# Computing Derivatives

# Exponential Functions

A power function has a variable *x* in the base and a constant for the power. An **exponential function** has a constant for the base and a variable for the power:

*f*(*x*) = *a ^{x}*.

In order to make life easier (we do that sometimes!) we assume *a* is not 0, 1, or negative. If *a* is 0 then our function is *f*(*x*) = 0^{x}, which is undefined when *x* = 0 and 0 everywhere else. Not too interesting.

If *a* is 1 then our function is *f*(*x*) = 1^{x} = 1, which is a constant function, also not too interesting. If *a* is negative, the function *f*(*x*) = *a ^{x}* is too weird to deal with:

*f*will be negative some places, positive some places, and undefined at a lot of places (such as when

*x*= 1/2.).

### Sample Problem

The following are exponential functions:

*f*(*x*) = 2^{x}*f*(*x*) = *e ^{x}*

*f*(

*x*) = (0.5)

^{x}

### Sample Problem

The function

*f*(*x*) = *x ^{x}*

is not an exponential function because it has a variable for the base and the power.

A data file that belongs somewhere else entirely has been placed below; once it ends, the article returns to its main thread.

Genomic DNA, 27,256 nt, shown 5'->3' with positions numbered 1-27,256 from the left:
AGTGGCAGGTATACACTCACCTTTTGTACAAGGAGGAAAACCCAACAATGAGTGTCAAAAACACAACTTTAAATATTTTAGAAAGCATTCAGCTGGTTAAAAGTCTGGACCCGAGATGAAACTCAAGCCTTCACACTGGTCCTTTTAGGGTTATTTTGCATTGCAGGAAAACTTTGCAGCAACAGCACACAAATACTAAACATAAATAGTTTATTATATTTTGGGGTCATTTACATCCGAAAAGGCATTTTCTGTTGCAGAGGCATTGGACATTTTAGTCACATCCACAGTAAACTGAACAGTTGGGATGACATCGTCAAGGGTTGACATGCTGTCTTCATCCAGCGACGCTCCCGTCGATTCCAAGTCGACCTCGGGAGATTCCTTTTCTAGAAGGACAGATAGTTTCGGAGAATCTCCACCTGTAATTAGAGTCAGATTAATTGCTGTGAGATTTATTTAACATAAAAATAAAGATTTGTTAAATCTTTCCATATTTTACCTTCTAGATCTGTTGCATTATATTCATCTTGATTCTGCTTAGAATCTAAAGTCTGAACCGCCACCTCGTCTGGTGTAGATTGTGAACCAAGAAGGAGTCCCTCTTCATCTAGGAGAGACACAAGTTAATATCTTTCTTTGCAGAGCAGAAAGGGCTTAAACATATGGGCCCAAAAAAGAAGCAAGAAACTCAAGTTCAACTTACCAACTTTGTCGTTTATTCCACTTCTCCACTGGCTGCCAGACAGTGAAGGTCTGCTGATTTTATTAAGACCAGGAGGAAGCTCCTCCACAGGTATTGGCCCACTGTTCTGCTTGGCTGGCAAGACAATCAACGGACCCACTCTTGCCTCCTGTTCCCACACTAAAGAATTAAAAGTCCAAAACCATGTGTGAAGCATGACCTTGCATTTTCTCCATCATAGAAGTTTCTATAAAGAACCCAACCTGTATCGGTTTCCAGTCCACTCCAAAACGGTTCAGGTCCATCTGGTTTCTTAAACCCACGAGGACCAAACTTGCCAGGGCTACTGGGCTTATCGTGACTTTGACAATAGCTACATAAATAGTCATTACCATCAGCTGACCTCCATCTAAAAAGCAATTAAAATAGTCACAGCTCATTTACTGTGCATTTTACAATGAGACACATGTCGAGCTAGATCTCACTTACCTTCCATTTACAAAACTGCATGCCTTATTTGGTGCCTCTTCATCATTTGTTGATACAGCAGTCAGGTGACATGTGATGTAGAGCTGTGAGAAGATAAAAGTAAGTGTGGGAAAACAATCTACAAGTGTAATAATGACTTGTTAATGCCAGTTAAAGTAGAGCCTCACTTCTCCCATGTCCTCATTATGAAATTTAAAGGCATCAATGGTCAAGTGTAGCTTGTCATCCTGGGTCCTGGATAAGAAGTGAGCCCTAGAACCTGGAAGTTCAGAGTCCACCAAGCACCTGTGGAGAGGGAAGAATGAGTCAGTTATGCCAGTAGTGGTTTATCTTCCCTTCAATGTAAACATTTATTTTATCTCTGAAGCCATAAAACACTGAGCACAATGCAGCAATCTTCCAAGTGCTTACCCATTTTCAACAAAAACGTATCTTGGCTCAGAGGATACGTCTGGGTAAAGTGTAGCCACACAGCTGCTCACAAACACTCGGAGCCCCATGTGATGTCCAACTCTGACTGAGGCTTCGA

When we think of "exponential function," a good default function to think of is

*f*(*x*) = *e ^{x}*.

If we look at the estimates from the previous exercise, we're estimating that when *f*(*x*) = e^{x},

It turns out this is accurate. The derivative of the function *f*(*x*) = e^{x} is

*f'*(*x*) = e^{x}.

*f(x) = e ^{x} is its own derivative.*

### Sample Problem

If *f*(*x*) = e^{x} then *f*'(4) = e^{4}.

Of course, there are exponential functions with other bases besides *e*. We'll give the derivative rule here, and the reasons after we talk about the chain rule.

If *f*(*x*) = *a ^{x}*, then

*f'*(

*x*) =

*a*(

^{x}*ln*a).

### Sample Problem

If *f*(*x*) = 2^{x}, then *f'*(*x*) = 2^{x}(*ln*{2}). To find the value of the derivative at a specific value of *x*, we plug that value in for *x* in the derivative function:

*f'*(4) = 2^{4}(*ln* 2) = 16*ln*2.